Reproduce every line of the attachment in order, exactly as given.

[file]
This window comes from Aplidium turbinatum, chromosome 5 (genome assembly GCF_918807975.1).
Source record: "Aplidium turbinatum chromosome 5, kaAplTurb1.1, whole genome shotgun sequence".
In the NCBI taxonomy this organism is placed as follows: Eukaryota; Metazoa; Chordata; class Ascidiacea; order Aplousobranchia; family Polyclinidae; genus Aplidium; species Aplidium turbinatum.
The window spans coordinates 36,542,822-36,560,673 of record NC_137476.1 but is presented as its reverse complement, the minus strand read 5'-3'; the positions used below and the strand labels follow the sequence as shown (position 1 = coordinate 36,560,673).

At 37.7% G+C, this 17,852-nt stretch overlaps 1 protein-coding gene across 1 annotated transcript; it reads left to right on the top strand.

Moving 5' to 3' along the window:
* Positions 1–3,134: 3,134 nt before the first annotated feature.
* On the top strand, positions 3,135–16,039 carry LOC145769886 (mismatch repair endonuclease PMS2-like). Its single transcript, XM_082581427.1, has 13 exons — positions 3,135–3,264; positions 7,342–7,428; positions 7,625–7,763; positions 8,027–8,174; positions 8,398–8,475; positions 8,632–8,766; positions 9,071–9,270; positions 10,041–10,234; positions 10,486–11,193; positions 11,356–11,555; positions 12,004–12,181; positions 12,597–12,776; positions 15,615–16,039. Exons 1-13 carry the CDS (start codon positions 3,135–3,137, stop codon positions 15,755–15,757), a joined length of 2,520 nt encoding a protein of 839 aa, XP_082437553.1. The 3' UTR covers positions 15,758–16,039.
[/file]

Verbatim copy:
This window comes from Aplidium turbinatum, chromosome 5 (genome assembly GCF_918807975.1).
Source record: "Aplidium turbinatum chromosome 5, kaAplTurb1.1, whole genome shotgun sequence".
In the NCBI taxonomy this organism is placed as follows: Eukaryota; Metazoa; Chordata; class Ascidiacea; order Aplousobranchia; family Polyclinidae; genus Aplidium; species Aplidium turbinatum.
The window spans coordinates 36,542,822-36,560,673 of record NC_137476.1 but is presented as its reverse complement, the minus strand read 5'-3'; the positions used below and the strand labels follow the sequence as shown (position 1 = coordinate 36,560,673).

At 37.7% G+C, this 17,852-nt stretch overlaps 1 protein-coding gene across 1 annotated transcript; it reads left to right on the top strand.

Moving 5' to 3' along the window:
* Positions 1–3,134: 3,134 nt before the first annotated feature.
* On the top strand, positions 3,135–16,039 carry LOC145769886 (mismatch repair endonuclease PMS2-like). Its single transcript, XM_082581427.1, has 13 exons — positions 3,135–3,264; positions 7,342–7,428; positions 7,625–7,763; positions 8,027–8,174; positions 8,398–8,475; positions 8,632–8,766; positions 9,071–9,270; positions 10,041–10,234; positions 10,486–11,193; positions 11,356–11,555; positions 12,004–12,181; positions 12,597–12,776; positions 15,615–16,039. Exons 1-13 carry the CDS (start codon positions 3,135–3,137, stop codon positions 15,755–15,757), a joined length of 2,520 nt encoding a protein of 839 aa, XP_082437553.1. The 3' UTR covers positions 15,758–16,039.